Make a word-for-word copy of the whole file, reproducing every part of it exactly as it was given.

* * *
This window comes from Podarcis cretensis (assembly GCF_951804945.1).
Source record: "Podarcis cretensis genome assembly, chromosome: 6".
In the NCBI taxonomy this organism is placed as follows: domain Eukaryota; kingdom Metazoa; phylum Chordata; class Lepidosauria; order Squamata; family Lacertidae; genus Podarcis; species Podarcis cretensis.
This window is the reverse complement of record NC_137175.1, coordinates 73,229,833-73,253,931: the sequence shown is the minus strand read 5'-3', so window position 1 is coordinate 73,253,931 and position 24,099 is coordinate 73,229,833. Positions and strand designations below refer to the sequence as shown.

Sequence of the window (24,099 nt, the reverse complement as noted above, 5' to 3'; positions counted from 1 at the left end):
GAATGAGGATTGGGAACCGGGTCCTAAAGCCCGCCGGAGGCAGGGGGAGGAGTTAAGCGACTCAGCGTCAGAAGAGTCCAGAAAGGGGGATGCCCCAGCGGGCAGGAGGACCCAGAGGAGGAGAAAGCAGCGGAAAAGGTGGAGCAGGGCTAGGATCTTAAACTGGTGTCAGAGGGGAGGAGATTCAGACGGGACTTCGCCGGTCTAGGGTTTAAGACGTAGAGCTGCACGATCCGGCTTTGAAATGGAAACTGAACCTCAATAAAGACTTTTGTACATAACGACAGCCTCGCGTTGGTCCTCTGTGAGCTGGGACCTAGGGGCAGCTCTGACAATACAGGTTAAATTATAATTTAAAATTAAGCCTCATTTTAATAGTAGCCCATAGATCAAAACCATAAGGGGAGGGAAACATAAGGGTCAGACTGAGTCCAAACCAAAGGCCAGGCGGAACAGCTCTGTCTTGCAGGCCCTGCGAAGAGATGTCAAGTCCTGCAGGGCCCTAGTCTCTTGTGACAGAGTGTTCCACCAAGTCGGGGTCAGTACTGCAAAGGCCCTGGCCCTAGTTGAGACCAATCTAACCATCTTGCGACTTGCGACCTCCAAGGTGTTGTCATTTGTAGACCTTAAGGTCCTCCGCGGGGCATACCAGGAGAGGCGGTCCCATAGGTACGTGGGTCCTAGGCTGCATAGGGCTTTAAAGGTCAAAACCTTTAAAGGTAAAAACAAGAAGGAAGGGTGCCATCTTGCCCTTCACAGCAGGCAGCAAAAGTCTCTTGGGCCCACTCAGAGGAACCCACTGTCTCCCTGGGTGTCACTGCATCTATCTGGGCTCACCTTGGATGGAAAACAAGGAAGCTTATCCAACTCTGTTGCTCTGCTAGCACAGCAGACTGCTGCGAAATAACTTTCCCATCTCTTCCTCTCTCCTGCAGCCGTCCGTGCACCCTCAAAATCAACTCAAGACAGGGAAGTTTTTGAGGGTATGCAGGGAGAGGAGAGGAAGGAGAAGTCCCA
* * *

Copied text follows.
This window comes from Podarcis cretensis (assembly GCF_951804945.1).
Source record: "Podarcis cretensis genome assembly, chromosome: 6".
In the NCBI taxonomy this organism is placed as follows: domain Eukaryota; kingdom Metazoa; phylum Chordata; class Lepidosauria; order Squamata; family Lacertidae; genus Podarcis; species Podarcis cretensis.
This window is the reverse complement of record NC_137175.1, coordinates 73,229,833-73,253,931: the sequence shown is the minus strand read 5'-3', so window position 1 is coordinate 73,253,931 and position 24,099 is coordinate 73,229,833. Positions and strand designations below refer to the sequence as shown.

Sequence of the window (24,099 nt, the reverse complement as noted above, 5' to 3'; positions counted from 1 at the left end):
GAATGAGGATTGGGAACCGGGTCCTAAAGCCCGCCGGAGGCAGGGGGAGGAGTTAAGCGACTCAGCGTCAGAAGAGTCCAGAAAGGGGGATGCCCCAGCGGGCAGGAGGACCCAGAGGAGGAGAAAGCAGCGGAAAAGGTGGAGCAGGGCTAGGATCTTAAACTGGTGTCAGAGGGGAGGAGATTCAGACGGGACTTCGCCGGTCTAGGGTTTAAGACGTAGAGCTGCACGATCCGGCTTTGAAATGGAAACTGAACCTCAATAAAGACTTTTGTACATAACGACAGCCTCGCGTTGGTCCTCTGTGAGCTGGGACCTAGGGGCAGCTCTGACAATACAGGTTAAATTATAATTTAAAATTAAGCCTCATTTTAATAGTAGCCCATAGATCAAAACCATAAGGGGAGGGAAACATAAGGGTCAGACTGAGTCCAAACCAAAGGCCAGGCGGAACAGCTCTGTCTTGCAGGCCCTGCGAAGAGATGTCAAGTCCTGCAGGGCCCTAGTCTCTTGTGACAGAGTGTTCCACCAAGTCGGGGTCAGTACTGCAAAGGCCCTGGCCCTAGTTGAGACCAATCTAACCATCTTGCGACTTGCGACCTCCAAGGTGTTGTCATTTGTAGACCTTAAGGTCCTCCGCGGGGCATACCAGGAGAGGCGGTCCCATAGGTACGTGGGTCCTAGGCTGCATAGGGCTTTAAAGGTCAAAACCTTTAAAGGTAAAAACAAGAAGGAAGGGTGCCATCTTGCCCTTCACAGCAGGCAGCAAAAGTCTCTTGGGCCCACTCAGAGGAACCCACTGTCTCCCTGGGTGTCACTGCATCTATCTGGGCTCACCTTGGATGGAAAACAAGGAAGCTTATCCAACTCTGTTGCTCTGCTAGCACAGCAGACTGCTGCGAAATAACTTTCCCATCTCTTCCTCTCTCCTGCAGCCGTCCGTGCACCCTCAAAATCAACTCAAGACAGGGAAGTTTTTGAGGGTATGCAGGGAGAGGAGAGGAAGGAGAAGTCCCA